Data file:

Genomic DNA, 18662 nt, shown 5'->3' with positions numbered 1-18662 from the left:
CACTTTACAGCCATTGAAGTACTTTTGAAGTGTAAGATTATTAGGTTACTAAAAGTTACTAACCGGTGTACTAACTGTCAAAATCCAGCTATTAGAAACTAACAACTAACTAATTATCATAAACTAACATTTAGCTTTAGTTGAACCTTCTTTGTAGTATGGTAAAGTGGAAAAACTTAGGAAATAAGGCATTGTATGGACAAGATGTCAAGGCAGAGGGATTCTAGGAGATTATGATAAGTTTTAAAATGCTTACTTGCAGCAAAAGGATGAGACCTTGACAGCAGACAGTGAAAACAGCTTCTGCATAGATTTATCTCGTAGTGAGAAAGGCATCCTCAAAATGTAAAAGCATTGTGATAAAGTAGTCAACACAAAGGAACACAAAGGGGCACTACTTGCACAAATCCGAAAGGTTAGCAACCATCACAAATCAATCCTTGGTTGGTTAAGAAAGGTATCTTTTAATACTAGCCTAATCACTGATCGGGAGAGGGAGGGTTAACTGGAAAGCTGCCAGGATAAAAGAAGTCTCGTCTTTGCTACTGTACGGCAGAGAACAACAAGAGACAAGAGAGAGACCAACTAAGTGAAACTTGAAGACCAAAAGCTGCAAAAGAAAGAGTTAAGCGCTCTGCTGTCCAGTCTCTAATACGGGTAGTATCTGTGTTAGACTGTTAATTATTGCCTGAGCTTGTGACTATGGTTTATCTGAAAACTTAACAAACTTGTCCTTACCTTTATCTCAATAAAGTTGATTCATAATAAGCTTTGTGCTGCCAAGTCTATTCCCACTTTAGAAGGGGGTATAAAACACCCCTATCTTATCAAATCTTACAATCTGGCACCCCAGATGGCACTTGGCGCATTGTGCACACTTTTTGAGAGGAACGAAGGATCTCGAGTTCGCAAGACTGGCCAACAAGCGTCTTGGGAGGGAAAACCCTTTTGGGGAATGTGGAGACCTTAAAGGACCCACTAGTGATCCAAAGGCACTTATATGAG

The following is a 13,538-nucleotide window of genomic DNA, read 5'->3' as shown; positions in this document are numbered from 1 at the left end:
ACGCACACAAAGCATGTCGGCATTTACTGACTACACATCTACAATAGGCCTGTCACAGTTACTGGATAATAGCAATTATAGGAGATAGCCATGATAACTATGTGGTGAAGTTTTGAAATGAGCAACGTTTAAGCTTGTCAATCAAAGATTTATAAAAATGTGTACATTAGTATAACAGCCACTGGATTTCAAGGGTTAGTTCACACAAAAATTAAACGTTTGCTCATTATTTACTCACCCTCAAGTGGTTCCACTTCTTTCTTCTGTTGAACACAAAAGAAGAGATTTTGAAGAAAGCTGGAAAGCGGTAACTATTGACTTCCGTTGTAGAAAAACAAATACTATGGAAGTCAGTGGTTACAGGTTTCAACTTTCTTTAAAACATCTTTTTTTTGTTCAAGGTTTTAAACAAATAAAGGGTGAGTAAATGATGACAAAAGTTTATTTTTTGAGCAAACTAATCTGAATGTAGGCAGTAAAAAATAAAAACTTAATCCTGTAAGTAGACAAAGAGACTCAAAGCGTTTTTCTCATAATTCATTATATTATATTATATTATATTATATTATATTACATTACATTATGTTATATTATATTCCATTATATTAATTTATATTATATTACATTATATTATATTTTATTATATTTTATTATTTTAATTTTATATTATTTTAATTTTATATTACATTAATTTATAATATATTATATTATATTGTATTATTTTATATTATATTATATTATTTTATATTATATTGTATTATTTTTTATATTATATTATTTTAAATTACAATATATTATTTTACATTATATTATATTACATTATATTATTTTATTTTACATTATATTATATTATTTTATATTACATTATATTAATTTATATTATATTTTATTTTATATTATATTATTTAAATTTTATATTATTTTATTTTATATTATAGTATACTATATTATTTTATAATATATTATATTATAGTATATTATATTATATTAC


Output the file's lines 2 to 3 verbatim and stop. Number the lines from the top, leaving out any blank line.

CACTTTACAGCCATTGAAGTACTTTTGAAGTGTAAGATTATTAGGTTACTAAAAGTTACTAACCGGTGTACTAACTGTCAAAATCCAGCTATTAGAAACTAACAACTAACTAATTATCATAAACTAACATTTAGCTTTAGTTGAACCTTCTTTGTAGTATGGTAAAGTGGAAAAACTTAGGAAATAAGGCATTGTATGGACAAGATGTCAAGGCAGAGGGATTCTAGGAGATTATGATAAGTTTTAAAATGCTTACTTGCAGCAAAAGGATGAGACCTTGACAGCAGACAGTGAAAACAGCTTCTGCATAGATTTATCTCGTAGTGAGAAAGGCATCCTCAAAATGTAAAAGCATTGTGATAAAGTAGTCAACACAAAGGAACACAAAGGGGCACTACTTGCACAAATCCGAAAGGTTAGCAACCATCACAAATCAATCCTTGGTTGGTTAAGAAAGGTATCTTTTAATACTAGCCTAATCACTGATCGGGAGAGGGAGGGTTAACTGGAAAGCTGCCAGGATAAAAGAAGTCTCGTCTTTGCTACTGTACGGCAGAGAACAACAAGAGACAAGAGAGAGACCAACTAAGTGAAACTTGAAGACCAAAAGCTGCAAAAGAAAGAGTTAAGCGCTCTGCTGTCCAGTCTCTAATACGGGTAGTATCTGTGTTAGACTGTTAATTATTGCCTGAGCTTGTGACTATGGTTTATCTGAAAACTTAACAAACTTGTCCTTACCTTTATCTCAATAAAGTTGATTCATAATAAGCTTTGTGCTGCCAAGTCTATTCCCACTTTAGAAGGGGGTATAAAACACCCCTATCTTATCAAATCTTACAATCTGGCACCCCAGATGGCACTTGGCGCATTGTGCACACTTTTTGAGAGGAACGAAGGATCTCGAGTTCGCAAGACTGGCCAACAAGCGTCTTGGGAGGGAAAACCCTTTTGGGGAATGTGGAGACCTTAAAGGACCCACTAGTGATCCAAAGGCACTTATATGAG

The following is a 13,538-nucleotide window of genomic DNA, read 5'->3' as shown; positions in this document are numbered from 1 at the left end: